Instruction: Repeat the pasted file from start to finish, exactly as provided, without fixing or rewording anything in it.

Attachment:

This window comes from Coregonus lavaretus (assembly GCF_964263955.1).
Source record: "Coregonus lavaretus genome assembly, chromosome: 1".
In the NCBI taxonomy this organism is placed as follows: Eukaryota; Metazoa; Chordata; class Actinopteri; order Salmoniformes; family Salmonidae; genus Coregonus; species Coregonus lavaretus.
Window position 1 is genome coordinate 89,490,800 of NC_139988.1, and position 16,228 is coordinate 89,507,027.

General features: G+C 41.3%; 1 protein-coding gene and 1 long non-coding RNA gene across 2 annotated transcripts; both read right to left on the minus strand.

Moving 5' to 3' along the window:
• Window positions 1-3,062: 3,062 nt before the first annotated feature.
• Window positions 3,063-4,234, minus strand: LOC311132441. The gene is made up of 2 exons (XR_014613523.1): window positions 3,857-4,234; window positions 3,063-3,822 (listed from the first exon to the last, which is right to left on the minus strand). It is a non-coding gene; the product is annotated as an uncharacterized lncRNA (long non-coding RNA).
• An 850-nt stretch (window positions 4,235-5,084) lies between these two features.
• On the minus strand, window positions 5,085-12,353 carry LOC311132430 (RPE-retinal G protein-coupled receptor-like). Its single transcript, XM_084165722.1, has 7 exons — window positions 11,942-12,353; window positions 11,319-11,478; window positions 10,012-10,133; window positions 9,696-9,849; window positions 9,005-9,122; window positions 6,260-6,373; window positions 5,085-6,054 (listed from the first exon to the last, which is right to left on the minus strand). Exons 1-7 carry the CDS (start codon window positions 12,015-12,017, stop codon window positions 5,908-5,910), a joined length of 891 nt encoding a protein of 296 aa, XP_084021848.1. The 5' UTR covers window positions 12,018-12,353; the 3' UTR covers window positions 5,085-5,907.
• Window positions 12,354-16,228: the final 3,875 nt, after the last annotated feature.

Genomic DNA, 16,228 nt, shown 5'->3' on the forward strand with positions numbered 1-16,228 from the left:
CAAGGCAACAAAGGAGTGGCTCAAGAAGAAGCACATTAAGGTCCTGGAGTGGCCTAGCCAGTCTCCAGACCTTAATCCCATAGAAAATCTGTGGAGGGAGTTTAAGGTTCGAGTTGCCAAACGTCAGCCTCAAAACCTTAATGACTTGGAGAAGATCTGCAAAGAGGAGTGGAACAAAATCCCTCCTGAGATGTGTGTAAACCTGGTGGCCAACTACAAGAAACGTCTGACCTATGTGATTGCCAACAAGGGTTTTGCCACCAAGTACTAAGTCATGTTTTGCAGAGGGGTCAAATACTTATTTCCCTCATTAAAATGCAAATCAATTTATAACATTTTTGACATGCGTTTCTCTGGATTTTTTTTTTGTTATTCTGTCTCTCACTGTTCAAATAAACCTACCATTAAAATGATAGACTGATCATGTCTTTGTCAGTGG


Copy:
This window comes from Coregonus lavaretus (assembly GCF_964263955.1).
Source record: "Coregonus lavaretus genome assembly, chromosome: 1".
In the NCBI taxonomy this organism is placed as follows: Eukaryota; Metazoa; Chordata; class Actinopteri; order Salmoniformes; family Salmonidae; genus Coregonus; species Coregonus lavaretus.
Window position 1 is genome coordinate 89,490,800 of NC_139988.1, and position 16,228 is coordinate 89,507,027.

General features: G+C 41.3%; 1 protein-coding gene and 1 long non-coding RNA gene across 2 annotated transcripts; both read right to left on the minus strand.

Moving 5' to 3' along the window:
• Window positions 1-3,062: 3,062 nt before the first annotated feature.
• Window positions 3,063-4,234, minus strand: LOC311132441. The gene is made up of 2 exons (XR_014613523.1): window positions 3,857-4,234; window positions 3,063-3,822 (listed from the first exon to the last, which is right to left on the minus strand). It is a non-coding gene; the product is annotated as an uncharacterized lncRNA (long non-coding RNA).
• An 850-nt stretch (window positions 4,235-5,084) lies between these two features.
• On the minus strand, window positions 5,085-12,353 carry LOC311132430 (RPE-retinal G protein-coupled receptor-like). Its single transcript, XM_084165722.1, has 7 exons — window positions 11,942-12,353; window positions 11,319-11,478; window positions 10,012-10,133; window positions 9,696-9,849; window positions 9,005-9,122; window positions 6,260-6,373; window positions 5,085-6,054 (listed from the first exon to the last, which is right to left on the minus strand). Exons 1-7 carry the CDS (start codon window positions 12,015-12,017, stop codon window positions 5,908-5,910), a joined length of 891 nt encoding a protein of 296 aa, XP_084021848.1. The 5' UTR covers window positions 12,018-12,353; the 3' UTR covers window positions 5,085-5,907.
• Window positions 12,354-16,228: the final 3,875 nt, after the last annotated feature.

Genomic DNA, 16,228 nt, shown 5'->3' on the forward strand with positions numbered 1-16,228 from the left:
CAAGGCAACAAAGGAGTGGCTCAAGAAGAAGCACATTAAGGTCCTGGAGTGGCCTAGCCAGTCTCCAGACCTTAATCCCATAGAAAATCTGTGGAGGGAGTTTAAGGTTCGAGTTGCCAAACGTCAGCCTCAAAACCTTAATGACTTGGAGAAGATCTGCAAAGAGGAGTGGAACAAAATCCCTCCTGAGATGTGTGTAAACCTGGTGGCCAACTACAAGAAACGTCTGACCTATGTGATTGCCAACAAGGGTTTTGCCACCAAGTACTAAGTCATGTTTTGCAGAGGGGTCAAATACTTATTTCCCTCATTAAAATGCAAATCAATTTATAACATTTTTGACATGCGTTTCTCTGGATTTTTTTTTTGTTATTCTGTCTCTCACTGTTCAAATAAACCTACCATTAAAATGATAGACTGATCATGTCTTTGTCAGTGG